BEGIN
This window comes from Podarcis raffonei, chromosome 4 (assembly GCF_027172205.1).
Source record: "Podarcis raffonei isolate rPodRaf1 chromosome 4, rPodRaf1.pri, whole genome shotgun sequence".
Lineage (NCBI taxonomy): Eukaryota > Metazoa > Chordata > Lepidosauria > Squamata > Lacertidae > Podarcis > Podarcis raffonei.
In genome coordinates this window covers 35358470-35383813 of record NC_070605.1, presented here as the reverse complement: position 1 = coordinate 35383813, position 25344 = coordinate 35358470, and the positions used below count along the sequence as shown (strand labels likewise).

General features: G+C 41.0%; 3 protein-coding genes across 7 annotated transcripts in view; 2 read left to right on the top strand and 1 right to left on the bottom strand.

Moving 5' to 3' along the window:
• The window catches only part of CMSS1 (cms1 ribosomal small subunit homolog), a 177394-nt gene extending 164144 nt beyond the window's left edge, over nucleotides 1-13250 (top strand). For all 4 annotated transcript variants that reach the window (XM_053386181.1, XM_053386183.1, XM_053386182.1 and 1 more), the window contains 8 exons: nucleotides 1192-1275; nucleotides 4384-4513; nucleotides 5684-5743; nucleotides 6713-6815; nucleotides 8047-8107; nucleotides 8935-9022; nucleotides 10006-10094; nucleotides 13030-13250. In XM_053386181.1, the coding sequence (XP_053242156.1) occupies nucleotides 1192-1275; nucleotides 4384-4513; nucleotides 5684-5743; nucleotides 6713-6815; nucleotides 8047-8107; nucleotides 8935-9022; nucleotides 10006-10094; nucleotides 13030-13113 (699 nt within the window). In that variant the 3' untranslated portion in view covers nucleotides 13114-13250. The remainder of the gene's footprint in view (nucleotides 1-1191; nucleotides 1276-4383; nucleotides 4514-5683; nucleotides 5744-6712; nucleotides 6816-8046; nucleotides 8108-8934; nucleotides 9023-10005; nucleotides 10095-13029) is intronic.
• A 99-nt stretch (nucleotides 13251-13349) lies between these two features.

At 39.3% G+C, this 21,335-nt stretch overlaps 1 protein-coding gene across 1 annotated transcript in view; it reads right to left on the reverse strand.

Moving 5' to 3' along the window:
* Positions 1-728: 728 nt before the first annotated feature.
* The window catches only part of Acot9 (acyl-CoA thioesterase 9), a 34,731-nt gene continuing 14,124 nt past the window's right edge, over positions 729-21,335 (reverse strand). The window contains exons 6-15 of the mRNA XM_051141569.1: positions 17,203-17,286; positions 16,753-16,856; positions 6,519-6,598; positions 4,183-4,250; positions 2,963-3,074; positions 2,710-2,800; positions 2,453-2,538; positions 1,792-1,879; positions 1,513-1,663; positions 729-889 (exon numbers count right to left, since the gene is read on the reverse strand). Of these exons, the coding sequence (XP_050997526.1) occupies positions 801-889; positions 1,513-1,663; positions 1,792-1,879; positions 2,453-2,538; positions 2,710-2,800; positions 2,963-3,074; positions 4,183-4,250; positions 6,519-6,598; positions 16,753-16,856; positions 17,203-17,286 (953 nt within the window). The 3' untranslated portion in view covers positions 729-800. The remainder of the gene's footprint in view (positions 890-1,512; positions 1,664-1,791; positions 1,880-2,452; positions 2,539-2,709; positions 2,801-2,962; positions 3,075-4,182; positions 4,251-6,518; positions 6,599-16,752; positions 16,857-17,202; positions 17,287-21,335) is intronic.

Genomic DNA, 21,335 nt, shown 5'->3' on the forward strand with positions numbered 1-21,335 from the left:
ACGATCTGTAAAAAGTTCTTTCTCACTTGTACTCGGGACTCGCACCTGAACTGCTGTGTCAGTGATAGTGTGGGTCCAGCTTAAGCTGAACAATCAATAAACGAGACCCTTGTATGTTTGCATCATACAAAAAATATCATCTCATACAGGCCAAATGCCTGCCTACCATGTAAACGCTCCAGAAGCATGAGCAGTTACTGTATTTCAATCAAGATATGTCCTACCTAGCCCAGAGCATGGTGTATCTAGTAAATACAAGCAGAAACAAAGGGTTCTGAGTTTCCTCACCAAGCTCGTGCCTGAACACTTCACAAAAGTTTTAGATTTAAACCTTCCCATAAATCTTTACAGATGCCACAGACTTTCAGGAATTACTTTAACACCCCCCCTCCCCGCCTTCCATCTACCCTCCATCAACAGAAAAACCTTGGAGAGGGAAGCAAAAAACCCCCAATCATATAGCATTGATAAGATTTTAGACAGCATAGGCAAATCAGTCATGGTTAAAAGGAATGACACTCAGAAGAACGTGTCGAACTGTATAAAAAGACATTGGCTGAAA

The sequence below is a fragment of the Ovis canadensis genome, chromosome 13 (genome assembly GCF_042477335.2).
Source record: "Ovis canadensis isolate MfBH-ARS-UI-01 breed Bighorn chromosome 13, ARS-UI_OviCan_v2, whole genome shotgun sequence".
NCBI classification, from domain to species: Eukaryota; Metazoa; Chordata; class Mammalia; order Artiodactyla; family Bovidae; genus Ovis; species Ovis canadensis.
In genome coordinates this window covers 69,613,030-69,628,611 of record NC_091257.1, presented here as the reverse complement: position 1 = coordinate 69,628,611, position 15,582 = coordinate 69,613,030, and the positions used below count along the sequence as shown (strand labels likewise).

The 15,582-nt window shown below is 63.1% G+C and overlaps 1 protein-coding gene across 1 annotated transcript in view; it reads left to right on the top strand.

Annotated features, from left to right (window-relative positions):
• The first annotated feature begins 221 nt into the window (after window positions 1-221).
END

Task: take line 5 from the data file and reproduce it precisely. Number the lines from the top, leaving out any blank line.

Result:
General features: G+C 41.0%; 3 protein-coding genes across 7 annotated transcripts in view; 2 read left to right on the top strand and 1 right to left on the bottom strand.